How to Use a PACE Loan

In some cases, it makes perfect sense to use PACE funding for a project. Here are some tips to help you get your money’s worth.

Talk with the lender directly: After you learn about PACE from a contractor, have another discussion with the actual lender or PACE financing organization. It’s essential to understand exactly what you’re getting into. Learn the pros and cons of different options, and see how much you’ll pay. Even honest contractors can forget to include important details, and they don’t know about your financial situation. Get details directly from the source, and have that discussion when your contractor is not present (so that you can speak freely without worrying about hurting anybody’s feelings).

Compare other types of loans: Again, PACE loans are not always the least-expensive way to borrow. Explore all of the alternatives below.

Find out what rate you can realistically expect, and find out what closing costs you’ll be required to pay. Also, find out if you’ll end up with a lien on your home (which will happen if you use PACE financing or a traditional second mortgage). You might still qualify for tax credits — and possibly even an interest cost deduction — if you use other loans.

Get quotes from multiple contractors: When you’re not paying cash up-front, anything seems affordable. But there’s still an opportunity to save money (and lower your payments) by going with the most competitive contractor. Just remember that sometimes you get what you pay for, so choosing the lowest price may come back to haunt you.

Budget and pay cash: It’s not the easiest way to do things, but you can always delay your project, save money, and pay cash to get it done at some point in the future. Doing so will save you money on interest costs, and you’ll have additional options when it comes to choosing contractors and the exact work they perform.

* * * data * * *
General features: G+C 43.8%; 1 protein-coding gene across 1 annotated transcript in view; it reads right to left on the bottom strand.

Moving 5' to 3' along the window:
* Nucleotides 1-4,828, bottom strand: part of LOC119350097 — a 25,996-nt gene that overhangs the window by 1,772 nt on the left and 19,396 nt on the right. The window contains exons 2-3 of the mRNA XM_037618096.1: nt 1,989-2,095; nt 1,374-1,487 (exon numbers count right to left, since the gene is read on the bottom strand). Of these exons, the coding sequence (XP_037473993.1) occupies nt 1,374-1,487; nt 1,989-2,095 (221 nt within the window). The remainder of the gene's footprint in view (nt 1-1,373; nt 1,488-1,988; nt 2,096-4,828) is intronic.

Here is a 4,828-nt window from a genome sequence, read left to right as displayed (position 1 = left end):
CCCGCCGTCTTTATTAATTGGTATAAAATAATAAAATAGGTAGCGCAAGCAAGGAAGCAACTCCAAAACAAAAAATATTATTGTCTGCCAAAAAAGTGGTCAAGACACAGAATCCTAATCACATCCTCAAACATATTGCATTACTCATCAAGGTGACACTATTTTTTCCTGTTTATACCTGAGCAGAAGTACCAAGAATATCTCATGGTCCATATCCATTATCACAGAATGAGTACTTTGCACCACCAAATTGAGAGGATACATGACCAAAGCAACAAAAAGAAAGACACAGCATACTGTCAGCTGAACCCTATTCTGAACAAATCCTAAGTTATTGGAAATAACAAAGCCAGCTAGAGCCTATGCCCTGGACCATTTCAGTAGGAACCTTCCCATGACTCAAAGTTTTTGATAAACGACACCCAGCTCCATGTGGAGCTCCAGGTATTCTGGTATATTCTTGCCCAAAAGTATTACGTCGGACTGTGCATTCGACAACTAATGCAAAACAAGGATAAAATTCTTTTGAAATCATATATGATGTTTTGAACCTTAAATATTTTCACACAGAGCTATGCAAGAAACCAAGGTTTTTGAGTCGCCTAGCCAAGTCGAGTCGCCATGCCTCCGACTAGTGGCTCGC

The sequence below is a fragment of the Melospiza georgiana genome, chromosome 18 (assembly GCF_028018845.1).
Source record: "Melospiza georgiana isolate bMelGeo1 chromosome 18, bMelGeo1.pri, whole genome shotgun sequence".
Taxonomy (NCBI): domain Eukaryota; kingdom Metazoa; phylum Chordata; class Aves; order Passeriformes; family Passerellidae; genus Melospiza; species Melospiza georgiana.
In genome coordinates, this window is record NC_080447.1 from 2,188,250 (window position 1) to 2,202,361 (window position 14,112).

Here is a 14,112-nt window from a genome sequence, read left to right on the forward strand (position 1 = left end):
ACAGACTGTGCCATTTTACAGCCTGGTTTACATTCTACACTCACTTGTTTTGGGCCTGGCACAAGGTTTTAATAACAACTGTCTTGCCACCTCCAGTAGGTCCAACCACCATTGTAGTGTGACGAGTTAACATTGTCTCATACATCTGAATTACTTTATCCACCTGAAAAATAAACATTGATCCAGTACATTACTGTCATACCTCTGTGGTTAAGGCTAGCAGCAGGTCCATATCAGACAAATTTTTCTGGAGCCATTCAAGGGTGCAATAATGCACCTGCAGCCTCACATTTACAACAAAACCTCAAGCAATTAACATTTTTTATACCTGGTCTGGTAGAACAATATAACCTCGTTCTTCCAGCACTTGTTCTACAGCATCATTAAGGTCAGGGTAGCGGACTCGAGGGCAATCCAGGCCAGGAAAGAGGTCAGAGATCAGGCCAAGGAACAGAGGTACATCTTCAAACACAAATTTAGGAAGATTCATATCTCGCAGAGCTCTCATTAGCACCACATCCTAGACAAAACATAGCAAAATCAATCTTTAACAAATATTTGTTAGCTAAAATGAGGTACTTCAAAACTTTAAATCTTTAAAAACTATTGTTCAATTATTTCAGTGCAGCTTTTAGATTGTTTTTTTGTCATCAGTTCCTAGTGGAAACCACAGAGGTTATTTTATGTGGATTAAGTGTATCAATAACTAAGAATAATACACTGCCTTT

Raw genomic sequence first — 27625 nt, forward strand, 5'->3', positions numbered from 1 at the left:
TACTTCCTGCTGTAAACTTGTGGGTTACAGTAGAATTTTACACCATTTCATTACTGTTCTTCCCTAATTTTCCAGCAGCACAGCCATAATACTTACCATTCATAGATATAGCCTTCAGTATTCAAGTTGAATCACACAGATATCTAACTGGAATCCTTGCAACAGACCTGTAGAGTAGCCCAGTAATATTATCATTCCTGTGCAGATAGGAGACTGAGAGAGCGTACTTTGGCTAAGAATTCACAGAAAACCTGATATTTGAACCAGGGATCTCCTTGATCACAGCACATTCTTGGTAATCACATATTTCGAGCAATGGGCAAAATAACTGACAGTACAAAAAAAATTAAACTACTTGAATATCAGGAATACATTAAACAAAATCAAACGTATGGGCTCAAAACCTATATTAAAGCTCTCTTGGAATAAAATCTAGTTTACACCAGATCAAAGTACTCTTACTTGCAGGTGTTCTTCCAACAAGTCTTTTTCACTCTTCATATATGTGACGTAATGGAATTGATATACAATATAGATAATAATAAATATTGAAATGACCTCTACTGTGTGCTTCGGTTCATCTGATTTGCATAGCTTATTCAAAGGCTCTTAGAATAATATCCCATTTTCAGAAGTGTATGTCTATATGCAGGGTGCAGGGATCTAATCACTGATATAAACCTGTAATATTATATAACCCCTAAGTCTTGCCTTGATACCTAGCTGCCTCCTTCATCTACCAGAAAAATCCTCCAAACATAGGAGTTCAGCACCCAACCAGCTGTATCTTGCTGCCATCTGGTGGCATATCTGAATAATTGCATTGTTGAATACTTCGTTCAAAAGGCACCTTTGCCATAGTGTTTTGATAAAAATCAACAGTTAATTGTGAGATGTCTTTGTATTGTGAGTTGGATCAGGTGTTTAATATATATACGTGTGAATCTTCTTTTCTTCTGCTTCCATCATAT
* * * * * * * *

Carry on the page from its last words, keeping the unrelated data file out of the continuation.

Selling (or Buying) a Property With PACE

PACE loans are unique because they stay with the property — not the original borrower.

Selling a property: If you’ve used PACE to fund improvements, you may still owe money when you decide to sell. In that case, you can sell the improved property, and the buyer can be responsible for repaying (the new property owner will get the assessments). In some ways, that makes sense because the property is actually worth more. However, some buyers may be reluctant to take on those payments, and they may even have a hard time getting financing if a property has additional assessments.

If you prefer, you can always pay off the PACE debt yourself, which makes your property more appealing to buyers. Everything is negotiable in real estate: you can charge a higher price for the paid-off improvements, or you can accept a lower price for a property that comes with higher expenses (at least temporarily).

Buying a property: If you’re considering a property with existing PACE debt, take some time to find out how that debt will affect your transaction. Presumably, you’ll benefit from the improvements, so it may be worth taking over the payments (for example, you’ll have lower electric bills if the house has a robust photovoltaic system, and you’ll enjoy those lower bills long after the PACE assessments end).

Before you go too far, speak with your lender to find out how they handle PACE issues. In some cases, a PACE lien needs to be in first position, but some PACE programs are willing to take second position behind your home purchase loan.